There are a million boys and girls
Who are young, gifted and black
And that's a fact!
- Nina Simone (1969)
There’s a long history of negative Black imagery in the media. In recent years, there’s been an influx of popular culture counter stories via feature films and Netflix specials displaying the brilliance of Black children. Spike Lee’s Netflix Film, See You Yesterday (2019), combines sci-fi culture and Black social realities (Higgins, 2019) to tell an interesting story about the Black Lives Matter movement, Black families, police brutality, and their reimagined future.
Claudette “CJ” Walker is a teen girl whose brilliance in STEM complicate the image of Black girlhood. The nuanced characterization reimagines brilliant Black girls, not as some unreachable hypergenius prototype, but as a common or intrinsic theme, necessary for obtaining justice, saving lives, and securing the future for Black youth. CJ travels back in time to save her brother and best friend using her determination and time travel machines. Additionally, her characterization counters the mass of viral videos depicting student-teacher and student-police altercations that promote the adultification, criminalization, and sexualization that Black girls experience inside and outside of classrooms (Meadow-Fernandez, 2020).
According to a psychology study (2019), children associate being white, and male with the 'brilliant' stereotype. Not Black, and not a woman. In line with mathematics education research, we must first recognize the brilliance in Black children as axiomatic (Gholson et al, 2012), and then note that brilliance occurs not only in classrooms, but in television and film as well. In 2016, Hidden Figures opened by introducing us to a brilliant Black girl who would transform NASA and STEM. Years later, Brilliant Black girls would headline films like A Wrinkle In Time (2018), Black Panther (2018), The Hate U Give (2018).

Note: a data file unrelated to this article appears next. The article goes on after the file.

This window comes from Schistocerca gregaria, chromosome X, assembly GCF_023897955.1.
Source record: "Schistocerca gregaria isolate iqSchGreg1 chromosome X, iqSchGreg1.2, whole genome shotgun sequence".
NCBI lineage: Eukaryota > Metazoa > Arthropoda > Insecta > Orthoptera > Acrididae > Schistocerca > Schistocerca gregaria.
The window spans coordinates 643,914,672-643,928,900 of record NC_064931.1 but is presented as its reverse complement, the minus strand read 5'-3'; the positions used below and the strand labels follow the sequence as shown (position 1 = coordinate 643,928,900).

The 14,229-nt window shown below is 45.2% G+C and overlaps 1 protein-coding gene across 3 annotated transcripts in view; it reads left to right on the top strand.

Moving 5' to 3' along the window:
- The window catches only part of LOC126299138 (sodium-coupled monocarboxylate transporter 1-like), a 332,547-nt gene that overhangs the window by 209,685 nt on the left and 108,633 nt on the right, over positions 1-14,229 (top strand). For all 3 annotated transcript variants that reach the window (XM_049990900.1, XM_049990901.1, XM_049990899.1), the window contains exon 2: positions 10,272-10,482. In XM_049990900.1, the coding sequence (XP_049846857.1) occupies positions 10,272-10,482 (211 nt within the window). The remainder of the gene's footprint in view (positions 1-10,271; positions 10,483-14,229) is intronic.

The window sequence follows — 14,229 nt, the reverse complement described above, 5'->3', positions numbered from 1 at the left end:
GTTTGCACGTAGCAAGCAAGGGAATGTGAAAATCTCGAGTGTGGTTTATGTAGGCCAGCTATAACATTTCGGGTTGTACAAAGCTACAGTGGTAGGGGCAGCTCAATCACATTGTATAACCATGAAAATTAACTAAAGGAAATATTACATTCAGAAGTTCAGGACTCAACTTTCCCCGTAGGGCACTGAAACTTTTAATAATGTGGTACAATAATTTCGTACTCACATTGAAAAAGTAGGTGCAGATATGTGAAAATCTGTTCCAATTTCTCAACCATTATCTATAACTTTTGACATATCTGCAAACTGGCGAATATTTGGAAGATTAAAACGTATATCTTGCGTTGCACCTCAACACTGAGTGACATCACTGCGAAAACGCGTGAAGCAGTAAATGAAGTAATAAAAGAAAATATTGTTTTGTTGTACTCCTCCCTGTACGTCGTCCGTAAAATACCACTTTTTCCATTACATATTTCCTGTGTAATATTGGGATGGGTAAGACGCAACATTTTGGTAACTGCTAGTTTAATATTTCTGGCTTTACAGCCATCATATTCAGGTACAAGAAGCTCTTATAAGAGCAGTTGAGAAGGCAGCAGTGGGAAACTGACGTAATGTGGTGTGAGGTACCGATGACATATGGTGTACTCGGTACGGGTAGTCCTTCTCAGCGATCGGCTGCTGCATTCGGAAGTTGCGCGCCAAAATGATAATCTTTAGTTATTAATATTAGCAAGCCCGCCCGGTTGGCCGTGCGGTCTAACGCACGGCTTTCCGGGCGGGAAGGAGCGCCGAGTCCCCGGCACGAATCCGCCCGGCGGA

Black girl brilliance, as seen in the film, is a tool used to deconstruct historical stereotypes; its Black resistance. The new Brilliant Black Girl image goes beyond the stereotypical tropes and caricatures of mammy, super strong Black woman, sapphire, jezebel, and tragic mulatto. Her brilliance, blackness and gender should not be erased, but recognized, embraced.
Meadows-Fernandez, A. R. (2020, January 29). Why Won't Society Let Black Girls Be Children? Retrieved from https://parenting.nytimes.com/preschooler/adultification-black-girls?utm_source=TAMUSocial&utm_content=adultification-black-girls
Gholson, M., Bullock, E., & Alexander, N. (2012). On the brilliance of black children: A response to a clarion call. Journal of Urban Mathematics Education, 5(1), 1-7. Available at: http://ed-osprey.gsu.edu/ojs/index.php/JUME/article/view/180/106
Higgins, K. (2019, May 17). The Cast of 'See You Yesterday' Explain How Black Culture & Sci-Fi Mix. Retrieved from https://thesource.com/2019/05/17/source-exclusive-see-you-yesterday-cast-interview/
Jaxon, J., Lei, R. F., Shachnai, R., Chestnut, E. K., & Cimpian, A. (2019). The Acquisition of Gender Stereotypes about Intellectual Ability: Intersections with Race. Journal of Social Issues, 75(4), 1192–1215. doi: 10.1111/josi.12352
See You Yesterday . (2019). Retrieved from https://www.netflix.com/title/80216758
See You Yesterday. (2019, May 17). Retrieved from https://www.imdb.com/title/tt8743064/?ref_=ttfc_fc_tt
Thanks to Dr. N.A. Ortiz, whose research and love for mathematics education and Black children allowed me to see the image of brilliant Black children so powerfully.